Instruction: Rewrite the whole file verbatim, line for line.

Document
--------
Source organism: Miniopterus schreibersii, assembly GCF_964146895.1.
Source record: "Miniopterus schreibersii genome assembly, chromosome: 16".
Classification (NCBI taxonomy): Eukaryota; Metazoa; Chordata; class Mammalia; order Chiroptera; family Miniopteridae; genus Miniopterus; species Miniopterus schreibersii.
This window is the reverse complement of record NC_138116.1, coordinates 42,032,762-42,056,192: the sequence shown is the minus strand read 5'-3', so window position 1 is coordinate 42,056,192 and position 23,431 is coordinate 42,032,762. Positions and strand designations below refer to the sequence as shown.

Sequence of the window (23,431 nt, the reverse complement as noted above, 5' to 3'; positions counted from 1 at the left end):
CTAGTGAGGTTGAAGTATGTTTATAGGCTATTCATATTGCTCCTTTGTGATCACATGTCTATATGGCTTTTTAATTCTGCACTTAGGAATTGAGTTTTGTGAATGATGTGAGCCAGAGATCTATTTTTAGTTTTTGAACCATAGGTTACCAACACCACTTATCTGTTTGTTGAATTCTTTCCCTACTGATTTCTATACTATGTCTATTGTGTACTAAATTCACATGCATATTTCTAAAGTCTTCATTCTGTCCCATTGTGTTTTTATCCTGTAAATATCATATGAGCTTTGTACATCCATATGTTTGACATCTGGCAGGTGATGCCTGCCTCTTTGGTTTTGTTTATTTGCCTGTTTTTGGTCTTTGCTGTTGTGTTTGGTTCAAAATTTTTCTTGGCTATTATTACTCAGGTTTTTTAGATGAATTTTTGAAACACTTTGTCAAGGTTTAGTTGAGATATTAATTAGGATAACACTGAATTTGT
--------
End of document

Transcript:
Source organism: Miniopterus schreibersii, assembly GCF_964146895.1.
Source record: "Miniopterus schreibersii genome assembly, chromosome: 16".
Classification (NCBI taxonomy): Eukaryota; Metazoa; Chordata; class Mammalia; order Chiroptera; family Miniopteridae; genus Miniopterus; species Miniopterus schreibersii.
This window is the reverse complement of record NC_138116.1, coordinates 42,032,762-42,056,192: the sequence shown is the minus strand read 5'-3', so window position 1 is coordinate 42,056,192 and position 23,431 is coordinate 42,032,762. Positions and strand designations below refer to the sequence as shown.

Sequence of the window (23,431 nt, the reverse complement as noted above, 5' to 3'; positions counted from 1 at the left end):
CTAGTGAGGTTGAAGTATGTTTATAGGCTATTCATATTGCTCCTTTGTGATCACATGTCTATATGGCTTTTTAATTCTGCACTTAGGAATTGAGTTTTGTGAATGATGTGAGCCAGAGATCTATTTTTAGTTTTTGAACCATAGGTTACCAACACCACTTATCTGTTTGTTGAATTCTTTCCCTACTGATTTCTATACTATGTCTATTGTGTACTAAATTCACATGCATATTTCTAAAGTCTTCATTCTGTCCCATTGTGTTTTTATCCTGTAAATATCATATGAGCTTTGTACATCCATATGTTTGACATCTGGCAGGTGATGCCTGCCTCTTTGGTTTTGTTTATTTGCCTGTTTTTGGTCTTTGCTGTTGTGTTTGGTTCAAAATTTTTCTTGGCTATTATTACTCAGGTTTTTTAGATGAATTTTTGAAACACTTTGTCAAGGTTTAGTTGAGATATTAATTAGGATAACACTGAATTTGT